THIS OPINION HAS NO PRECEDENTIAL VALUE. IT SHOULD NOT BE CITED OR RELIED ON AS PRECEDENT IN ANY PROCEEDING EXCEPT AS PROVIDED BY RULE 239(d)(2), SCACR.
THE STATE OF SOUTH CAROLINA
In The Court of Appeals
South Carolina Department of Social Services, Respondent,
Terrie C. and Clyde L., Defendants, of whom Clyde L. is Appellant.
Appeal From Anderson County
Barry W. Knobel, Family Court Judge
Unpublished Opinion No. 2008-UP-319
Submitted June 23, 2008 – Filed June 25, 2008
Beth M. Harbin, of Piedmont, for Appellant.
Dottie C. Ingram, of Anderson, for Respondent.
John M. O’Rourke, of Anderson; Tara S. Taggart, of Blythewood, for Guardian Ad Litem.
PER CURIAM: This appeal arises from the termination of parental rights (TPR) of Clyde L. (Father). Father argues the family court erred in terminating his parental rights because 1) DSS failed to prove a statutory ground for removal enumerated in section 20-7-1572 of the South Carolina Code (Supp. 2007) by clear and convincing evidence and 2) DSS failed to prove termination of Father’s parental rights was in the Children’s best interest.
1. We affirm the family court’s finding Children’s presence in foster care for fifteen of the most recent twenty-two months amounts to a statutory ground for TPR. See S.C. Code Ann. §20-7-1572(8) (Supp. 2007); Charleston County Dep’t of Soc. Servs. v. Jackson, 368 S.C. 87, 101-02, 627 S.E.2d 765, 773-74 (Ct. App. 2006) (finding the statutory ground of fifteen out of twenty-two months was met during appellant-father’s incarceration, despite the fact DSS never contacted him or gave him an opportunity to suggest relatives with whom his son might be placed); Jackson, 368 S.C. 87, 102, 627 S.E.2d 765, 773 (holding the appellate court is concerned with the child’s perspective and not the parent’s when determining whether a statutory ground is met); S.C. Dep’t of Soc. Servs. v. Sims, 359 S.C. 601, 608, 598 S.E.2d 303, 307 (Ct. App. 2004) (“A finding pursuant to section 20-7-1572(8) alone is sufficient to support a termination of parental rights.”).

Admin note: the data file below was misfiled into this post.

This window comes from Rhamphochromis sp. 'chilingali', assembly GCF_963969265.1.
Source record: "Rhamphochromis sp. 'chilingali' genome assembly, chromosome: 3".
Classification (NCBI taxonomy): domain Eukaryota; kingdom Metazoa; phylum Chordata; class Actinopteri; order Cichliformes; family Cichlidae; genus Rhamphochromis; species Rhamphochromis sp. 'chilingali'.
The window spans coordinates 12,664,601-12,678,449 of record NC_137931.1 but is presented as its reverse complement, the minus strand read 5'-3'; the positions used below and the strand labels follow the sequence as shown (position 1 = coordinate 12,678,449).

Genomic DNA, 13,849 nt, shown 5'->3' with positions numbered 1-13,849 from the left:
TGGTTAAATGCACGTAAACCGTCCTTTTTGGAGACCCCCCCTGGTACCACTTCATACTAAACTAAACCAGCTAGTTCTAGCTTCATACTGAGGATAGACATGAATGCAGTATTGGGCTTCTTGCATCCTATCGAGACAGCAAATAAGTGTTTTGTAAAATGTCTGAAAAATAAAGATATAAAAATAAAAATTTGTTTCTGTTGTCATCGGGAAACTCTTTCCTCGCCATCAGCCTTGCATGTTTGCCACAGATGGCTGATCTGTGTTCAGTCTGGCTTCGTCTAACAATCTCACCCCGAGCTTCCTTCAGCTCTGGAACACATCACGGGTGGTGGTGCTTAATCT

2. Based on Children’s mental and emotional progress, as well as their favorable living situation, we agree with the Guardian ad Litem and family court and find TPR in Children’s best interest. Charleston County Dep’t of Soc. Servs. v. King, 369 S.C. 96, 105, 631 S.E.2d 239, 244 (2006) (“[W]hen the interest of the child and the parental rights conflict, the interest of the child shall prevail.”).
HEARN, C.J., THOMAS, J., and CURETON, A.J.
 We decide this case without oral argument pursuant to Rule 215, SCACR.